In one example, these voronois help indicate where crime concentrates and where policing efforts could most payoff by patrolling and focusing on specific neighborhoods in urban contexts.[7]In other cases, voronoi help to differentiate space of human activity.

For instance, using rail stations as points, the density of activity within these stations produces a space with given weights across a space that then are used to define areas where commuting traffic is present relative to other surrounding regions.[8]

For typical use, voronoi diagrams can be created by many GIS packages today. Popular packages, including ArcGIS, GRASS, and QGIS have plugins that the user community or primary developers have created.

Their wide area of application indicates that this long-lived class of methods will continue to see development to improve their implementation and calculation, particularly for complex spaces and geometries.


[1]For more on methods for voronoi calculations, see:  Worboys, M. & Duckham, M. (2004) GIS: a computing perspective. 2nd ed. Boca Raton, Fla, CRC Press, pg. 190.

[2]For more on raster and vector tessellation, see:  Chen, J. (1999) A raster-based method for computing Voronoi diagrams of spatial objects using dynamic distance transformation. International Journal of Geographical Information Science. [Online] 13 (3), 209–225. Available from: doi:10.1080/136588199241328.

[3]For more on parallel algorithm approaches, see:  Wang, J., Cui, C., Rui, Y., Cheng, L., et al. (2014) A parallel algorithm for constructing Voronoi diagrams based on point-set adaptive grouping: Parallel algorithm for voronoi diagrams. Concurrency and Computation: Practice and Experience. [Online] 26 (2), 434–446. Available from: doi:10.1002/cpe.3005.

[4]For more on tessellations using voroni methods on Earth’s surface, see:Hu, H., Liu, X. & Hu, P. (2014) Voronoi diagram generation on the ellipsoidal earth. Computers & Geosciences. [Online] 73, 81–87. Available from: doi:10.1016/j.cageo.2014.08.011.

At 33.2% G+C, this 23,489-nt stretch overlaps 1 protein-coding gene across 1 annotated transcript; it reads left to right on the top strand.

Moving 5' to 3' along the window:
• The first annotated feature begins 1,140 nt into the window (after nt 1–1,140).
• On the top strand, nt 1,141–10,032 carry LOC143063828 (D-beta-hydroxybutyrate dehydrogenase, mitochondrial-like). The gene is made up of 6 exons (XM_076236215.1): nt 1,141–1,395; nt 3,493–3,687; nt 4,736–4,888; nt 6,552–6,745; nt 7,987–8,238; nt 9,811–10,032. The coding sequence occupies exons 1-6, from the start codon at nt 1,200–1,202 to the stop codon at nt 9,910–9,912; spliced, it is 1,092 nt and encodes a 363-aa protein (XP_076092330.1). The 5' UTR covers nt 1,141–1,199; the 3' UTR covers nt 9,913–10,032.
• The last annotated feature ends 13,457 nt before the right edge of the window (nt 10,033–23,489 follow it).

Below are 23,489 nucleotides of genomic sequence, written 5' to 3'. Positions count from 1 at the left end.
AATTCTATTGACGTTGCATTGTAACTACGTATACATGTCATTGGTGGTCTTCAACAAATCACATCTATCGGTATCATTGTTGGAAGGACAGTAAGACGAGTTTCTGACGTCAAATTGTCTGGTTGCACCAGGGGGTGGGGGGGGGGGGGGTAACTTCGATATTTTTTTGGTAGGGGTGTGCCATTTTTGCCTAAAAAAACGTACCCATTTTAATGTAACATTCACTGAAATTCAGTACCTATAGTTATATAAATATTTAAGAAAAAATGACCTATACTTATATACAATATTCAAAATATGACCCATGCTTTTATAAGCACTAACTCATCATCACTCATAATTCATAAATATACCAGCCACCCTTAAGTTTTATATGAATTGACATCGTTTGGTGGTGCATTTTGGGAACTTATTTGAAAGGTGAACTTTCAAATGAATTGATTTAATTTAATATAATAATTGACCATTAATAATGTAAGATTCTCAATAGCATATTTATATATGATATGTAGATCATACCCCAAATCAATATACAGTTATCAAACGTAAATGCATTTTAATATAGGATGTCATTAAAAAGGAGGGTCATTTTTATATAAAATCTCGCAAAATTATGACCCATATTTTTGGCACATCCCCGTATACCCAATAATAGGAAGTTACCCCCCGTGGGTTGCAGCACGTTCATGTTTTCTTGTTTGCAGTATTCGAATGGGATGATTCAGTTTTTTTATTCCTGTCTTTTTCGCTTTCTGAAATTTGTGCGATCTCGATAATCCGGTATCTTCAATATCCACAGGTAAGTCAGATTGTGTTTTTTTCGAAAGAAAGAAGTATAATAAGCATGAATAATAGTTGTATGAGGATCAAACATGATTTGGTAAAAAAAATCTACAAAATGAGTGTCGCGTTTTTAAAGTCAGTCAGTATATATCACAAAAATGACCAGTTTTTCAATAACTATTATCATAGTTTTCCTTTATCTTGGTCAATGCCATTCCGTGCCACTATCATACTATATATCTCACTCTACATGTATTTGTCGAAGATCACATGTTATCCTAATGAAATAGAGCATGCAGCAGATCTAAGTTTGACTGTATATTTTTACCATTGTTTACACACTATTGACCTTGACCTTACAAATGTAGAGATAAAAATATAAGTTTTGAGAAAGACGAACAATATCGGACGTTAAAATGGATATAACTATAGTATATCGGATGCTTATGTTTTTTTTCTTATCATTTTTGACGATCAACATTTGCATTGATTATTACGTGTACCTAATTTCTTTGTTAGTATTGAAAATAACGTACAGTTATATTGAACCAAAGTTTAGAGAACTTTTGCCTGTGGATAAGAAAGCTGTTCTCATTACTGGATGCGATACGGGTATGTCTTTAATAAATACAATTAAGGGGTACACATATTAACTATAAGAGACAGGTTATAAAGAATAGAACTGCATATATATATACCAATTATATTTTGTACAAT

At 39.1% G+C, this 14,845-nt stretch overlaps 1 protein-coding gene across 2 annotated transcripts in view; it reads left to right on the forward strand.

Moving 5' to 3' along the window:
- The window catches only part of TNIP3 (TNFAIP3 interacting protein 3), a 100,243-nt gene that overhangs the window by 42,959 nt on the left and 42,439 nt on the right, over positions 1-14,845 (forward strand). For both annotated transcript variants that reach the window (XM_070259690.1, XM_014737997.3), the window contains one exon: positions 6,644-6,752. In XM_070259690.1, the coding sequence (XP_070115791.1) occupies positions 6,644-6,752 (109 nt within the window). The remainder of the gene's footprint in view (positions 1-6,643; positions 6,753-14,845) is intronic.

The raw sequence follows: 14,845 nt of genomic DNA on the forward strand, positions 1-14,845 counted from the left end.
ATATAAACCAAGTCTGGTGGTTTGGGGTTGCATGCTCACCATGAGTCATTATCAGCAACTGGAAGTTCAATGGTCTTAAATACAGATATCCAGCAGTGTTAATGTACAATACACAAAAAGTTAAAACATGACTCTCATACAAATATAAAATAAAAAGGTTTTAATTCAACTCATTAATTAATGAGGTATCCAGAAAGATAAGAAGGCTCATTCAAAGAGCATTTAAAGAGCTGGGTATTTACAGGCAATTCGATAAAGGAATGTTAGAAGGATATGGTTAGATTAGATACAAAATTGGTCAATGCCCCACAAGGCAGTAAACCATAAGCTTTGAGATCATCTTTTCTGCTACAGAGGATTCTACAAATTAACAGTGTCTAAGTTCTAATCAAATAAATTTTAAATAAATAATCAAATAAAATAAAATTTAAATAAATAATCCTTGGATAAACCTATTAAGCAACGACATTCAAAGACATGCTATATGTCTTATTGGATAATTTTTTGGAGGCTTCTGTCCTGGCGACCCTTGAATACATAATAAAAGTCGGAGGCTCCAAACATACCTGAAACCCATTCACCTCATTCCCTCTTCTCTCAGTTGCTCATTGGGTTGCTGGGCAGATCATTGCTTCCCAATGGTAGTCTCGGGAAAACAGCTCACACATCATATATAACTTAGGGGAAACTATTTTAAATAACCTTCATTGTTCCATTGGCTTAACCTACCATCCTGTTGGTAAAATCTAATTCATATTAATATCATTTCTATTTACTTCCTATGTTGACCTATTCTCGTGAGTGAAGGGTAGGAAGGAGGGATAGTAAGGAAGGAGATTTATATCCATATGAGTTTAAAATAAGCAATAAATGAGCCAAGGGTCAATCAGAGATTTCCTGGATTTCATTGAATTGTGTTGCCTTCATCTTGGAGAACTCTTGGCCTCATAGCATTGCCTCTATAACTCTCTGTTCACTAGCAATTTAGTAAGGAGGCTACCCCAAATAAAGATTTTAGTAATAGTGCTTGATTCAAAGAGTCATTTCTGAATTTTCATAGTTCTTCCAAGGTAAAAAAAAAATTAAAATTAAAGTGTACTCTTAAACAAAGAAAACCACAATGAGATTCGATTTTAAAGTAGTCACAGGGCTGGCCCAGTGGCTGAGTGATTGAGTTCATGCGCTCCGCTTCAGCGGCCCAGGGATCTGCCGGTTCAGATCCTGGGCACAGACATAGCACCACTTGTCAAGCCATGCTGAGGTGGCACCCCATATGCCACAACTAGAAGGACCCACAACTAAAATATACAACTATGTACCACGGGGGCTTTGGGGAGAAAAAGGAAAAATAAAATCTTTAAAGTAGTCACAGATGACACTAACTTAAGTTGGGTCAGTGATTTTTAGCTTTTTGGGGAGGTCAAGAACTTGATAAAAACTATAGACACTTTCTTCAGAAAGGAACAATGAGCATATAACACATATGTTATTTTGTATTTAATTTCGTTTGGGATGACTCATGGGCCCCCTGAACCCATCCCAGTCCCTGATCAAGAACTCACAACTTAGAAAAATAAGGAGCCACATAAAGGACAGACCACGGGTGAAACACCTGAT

[5]For more on the crystal-growth tessellation, see:  Wang, J., Kwan, M.-P. & Ma, L. (2014) Delimiting service area using adaptive crystal-growth Voronoi diagrams based on weighted planes: A case study in Haizhu District of Guangzhou in China. Applied Geography. [Online] 50, 108–119. Available from: doi:10.1016/j.apgeog.2014.03.001.

[6]For more on 3D GIS of voronoi visualization of cameras, see: Yaagoubi, R., Yarmani, M., Kamel, A. & Khemiri, W. (2015) HybVOR: A Voronoi-Based 3D GIS Approach for Camera Surveillance Network Placement. ISPRS International Journal of Geo-Information. [Online] 4 (2), 754–782. Available from: doi:10.3390/ijgi4020754.

[7]For more on the use of voronoi diagrams in crime observation and prevention, see:  Melo, S.N. de, Frank, R. & Brantingham, P. (2017) Voronoi Diagrams and Spatial Analysis of Crime. The Professional Geographer. [Online] 69 (4), 579–590. Available from: doi:10.1080/00330124.2017.1288578.

[8]For more on voronoi calculations for rail activity, see: Mota, D.R., Takano, M. & Taco, P.W.G. (2014) A Method Using GIS Integrated Voronoi Diagrams for Commuter Rail Station Identification: A Case Study from Brasilia (Brazil). Procedia – Social and Behavioral Sciences. [Online] 162, 477–486. Available from: doi:10.1016/j.sbspro.2014.12.229.


Photo of author
About the author
Mark Altaweel
Mark Altaweel is a Reader in Near Eastern Archaeology at the Institute of Archaeology, University College London, having held previous appointments and joint appointments at the University of Chicago, University of Alaska, and Argonne National Laboratory. Mark has an undergraduate degree in Anthropology and Masters and PhD degrees from the University of Chicago’s Department of Near Eastern Languages and Civilizations.